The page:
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Italy on alert for water poisoner

Poisoning cases have been reported in more than 20 Italian cities.
Poisoning cases have been reported in more than 20 Italian cities.

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ROME, Italy (Reuters) -- Italian supermarkets were on high alert on Tuesday in an attempt to thwart the "Aquabomber," a mystery assailant who has been injecting bleach and acetone into plastic bottles of water.

Nearly a dozen people, including two small children, have been taken to hospital with stomach pains after drinking contaminated bottled water over the past two weeks.

On Monday alone, Italians reported more than 20 cases of apparent tampering with bottles of different brands in different regions of the country.

"The phenomenon is spreading like wildfire," the chief investigator in Rome told Il Messaggero daily, sketching out the police strategy. "We're focusing our efforts on stopping it and discovering where it all started."

Police say the saboteur -- or copycat saboteurs -- use a syringe to inject small amounts of poisonous liquids like bleach, acetone or ammonia just below the cap.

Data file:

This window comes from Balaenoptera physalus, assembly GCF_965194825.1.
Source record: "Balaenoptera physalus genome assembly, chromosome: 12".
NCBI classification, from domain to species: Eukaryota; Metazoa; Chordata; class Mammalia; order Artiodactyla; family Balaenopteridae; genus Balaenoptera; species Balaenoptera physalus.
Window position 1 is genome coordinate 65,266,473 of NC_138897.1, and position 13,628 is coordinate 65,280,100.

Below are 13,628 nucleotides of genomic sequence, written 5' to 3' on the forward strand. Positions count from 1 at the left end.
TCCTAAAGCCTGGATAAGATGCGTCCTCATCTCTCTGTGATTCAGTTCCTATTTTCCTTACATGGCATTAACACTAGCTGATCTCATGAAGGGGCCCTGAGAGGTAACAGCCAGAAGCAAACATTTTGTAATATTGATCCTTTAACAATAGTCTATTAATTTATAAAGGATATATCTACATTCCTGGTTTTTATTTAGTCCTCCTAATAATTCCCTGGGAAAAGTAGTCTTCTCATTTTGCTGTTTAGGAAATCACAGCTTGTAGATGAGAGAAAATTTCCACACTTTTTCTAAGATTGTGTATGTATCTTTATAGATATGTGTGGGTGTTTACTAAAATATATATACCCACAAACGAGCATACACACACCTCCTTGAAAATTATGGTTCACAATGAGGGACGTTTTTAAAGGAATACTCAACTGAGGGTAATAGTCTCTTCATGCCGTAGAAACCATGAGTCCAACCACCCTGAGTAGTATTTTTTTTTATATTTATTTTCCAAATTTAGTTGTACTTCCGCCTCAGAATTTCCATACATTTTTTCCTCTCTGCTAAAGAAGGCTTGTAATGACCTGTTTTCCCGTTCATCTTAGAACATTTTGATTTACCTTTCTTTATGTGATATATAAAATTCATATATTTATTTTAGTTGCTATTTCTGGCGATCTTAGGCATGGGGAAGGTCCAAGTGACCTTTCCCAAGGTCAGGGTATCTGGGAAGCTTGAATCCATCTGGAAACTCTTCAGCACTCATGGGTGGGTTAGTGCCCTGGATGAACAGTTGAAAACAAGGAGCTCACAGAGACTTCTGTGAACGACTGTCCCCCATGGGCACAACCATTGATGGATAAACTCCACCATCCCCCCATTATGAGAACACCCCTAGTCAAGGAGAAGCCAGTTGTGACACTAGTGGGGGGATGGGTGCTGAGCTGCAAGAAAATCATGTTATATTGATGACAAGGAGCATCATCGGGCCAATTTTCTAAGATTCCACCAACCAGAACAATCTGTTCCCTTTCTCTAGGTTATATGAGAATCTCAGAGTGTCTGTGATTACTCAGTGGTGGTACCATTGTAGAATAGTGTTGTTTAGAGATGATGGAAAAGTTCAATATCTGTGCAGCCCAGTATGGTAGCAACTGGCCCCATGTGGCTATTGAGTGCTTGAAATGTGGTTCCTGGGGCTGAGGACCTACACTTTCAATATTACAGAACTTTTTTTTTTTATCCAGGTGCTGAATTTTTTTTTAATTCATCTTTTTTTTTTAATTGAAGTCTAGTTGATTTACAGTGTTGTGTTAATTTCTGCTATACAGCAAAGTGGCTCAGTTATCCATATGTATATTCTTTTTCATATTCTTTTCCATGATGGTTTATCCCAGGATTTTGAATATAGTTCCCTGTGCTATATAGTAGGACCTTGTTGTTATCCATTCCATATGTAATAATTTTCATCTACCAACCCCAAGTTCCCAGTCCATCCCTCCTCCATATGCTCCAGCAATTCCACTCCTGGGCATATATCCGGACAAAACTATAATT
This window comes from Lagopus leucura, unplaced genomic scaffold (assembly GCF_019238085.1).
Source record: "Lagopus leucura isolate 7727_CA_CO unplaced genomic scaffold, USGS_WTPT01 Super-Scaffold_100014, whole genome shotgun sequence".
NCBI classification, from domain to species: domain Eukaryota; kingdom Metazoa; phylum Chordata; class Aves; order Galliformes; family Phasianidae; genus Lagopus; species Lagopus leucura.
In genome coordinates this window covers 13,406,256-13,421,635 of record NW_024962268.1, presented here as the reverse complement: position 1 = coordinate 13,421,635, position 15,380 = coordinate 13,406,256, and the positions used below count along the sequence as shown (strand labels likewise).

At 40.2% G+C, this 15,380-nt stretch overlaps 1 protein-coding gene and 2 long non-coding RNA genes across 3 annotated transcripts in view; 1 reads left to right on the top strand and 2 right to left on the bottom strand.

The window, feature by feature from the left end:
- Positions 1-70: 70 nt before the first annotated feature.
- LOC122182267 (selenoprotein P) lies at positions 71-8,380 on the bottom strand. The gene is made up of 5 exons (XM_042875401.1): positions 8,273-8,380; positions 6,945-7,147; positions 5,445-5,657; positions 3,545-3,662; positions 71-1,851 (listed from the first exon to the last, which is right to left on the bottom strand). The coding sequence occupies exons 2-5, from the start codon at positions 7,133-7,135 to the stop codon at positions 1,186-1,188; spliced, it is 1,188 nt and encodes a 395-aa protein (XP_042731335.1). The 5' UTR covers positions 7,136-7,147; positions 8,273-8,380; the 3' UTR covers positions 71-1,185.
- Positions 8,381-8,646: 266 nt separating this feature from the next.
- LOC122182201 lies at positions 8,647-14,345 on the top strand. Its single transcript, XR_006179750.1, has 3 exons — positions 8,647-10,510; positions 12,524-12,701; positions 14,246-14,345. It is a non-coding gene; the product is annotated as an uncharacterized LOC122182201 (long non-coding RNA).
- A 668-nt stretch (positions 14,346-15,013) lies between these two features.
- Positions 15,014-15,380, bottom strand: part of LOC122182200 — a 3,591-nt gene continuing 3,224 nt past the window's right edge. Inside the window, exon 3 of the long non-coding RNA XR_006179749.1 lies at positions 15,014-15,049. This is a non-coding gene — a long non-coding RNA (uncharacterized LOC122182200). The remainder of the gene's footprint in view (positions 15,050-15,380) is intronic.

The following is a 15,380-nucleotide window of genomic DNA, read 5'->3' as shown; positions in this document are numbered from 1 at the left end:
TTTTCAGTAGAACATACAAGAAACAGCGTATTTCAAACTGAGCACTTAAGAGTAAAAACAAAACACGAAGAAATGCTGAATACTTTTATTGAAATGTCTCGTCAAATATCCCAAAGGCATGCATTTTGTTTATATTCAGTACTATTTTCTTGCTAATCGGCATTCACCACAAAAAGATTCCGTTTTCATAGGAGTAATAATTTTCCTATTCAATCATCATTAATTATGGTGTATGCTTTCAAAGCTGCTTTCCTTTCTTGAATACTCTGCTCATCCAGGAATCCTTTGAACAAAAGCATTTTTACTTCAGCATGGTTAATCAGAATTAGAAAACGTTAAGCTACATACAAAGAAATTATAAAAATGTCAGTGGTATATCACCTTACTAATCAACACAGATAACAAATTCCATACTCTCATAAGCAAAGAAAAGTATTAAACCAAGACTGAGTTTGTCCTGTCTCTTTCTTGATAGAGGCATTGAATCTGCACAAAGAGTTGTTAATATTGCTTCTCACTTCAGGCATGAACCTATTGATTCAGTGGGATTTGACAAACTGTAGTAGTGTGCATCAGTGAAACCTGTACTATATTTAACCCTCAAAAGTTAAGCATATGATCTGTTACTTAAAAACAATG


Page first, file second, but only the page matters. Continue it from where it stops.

In most cases, consumers have noticed a strange smell or the tell-tale pinpricks and handed the bottles to the police.

No one has claimed responsibility for the tampering, but police say a radical anti-capitalist activist, environmentalist or commercial sabotage could be behind the incidents.

Thousands of plastic bottles have been withdrawn from shelves and security guards are keeping a close eye on aisles where beverages are kept. Security cameras have also been trained on the shelves.

The first few cases were reported at the end of November in northern Italy, but incidents have now been reported in more than 20 cities, some as far south as Sicily. Tampering with cartons of milk and juice has also been reported.

Sales of water in plastic bottles are expected to plummet. Stores are already reporting a rise in the sale of glass bottles of water.

Police say there will likely be a lot of false alarms as well as copycats.

"Many are cases of emulation, dangerous emulation," the chief Rome investigator said.



Copyright 2003 Reuters. All rights reserved. This material may not be published, broadcast, rewritten, or redistributed.

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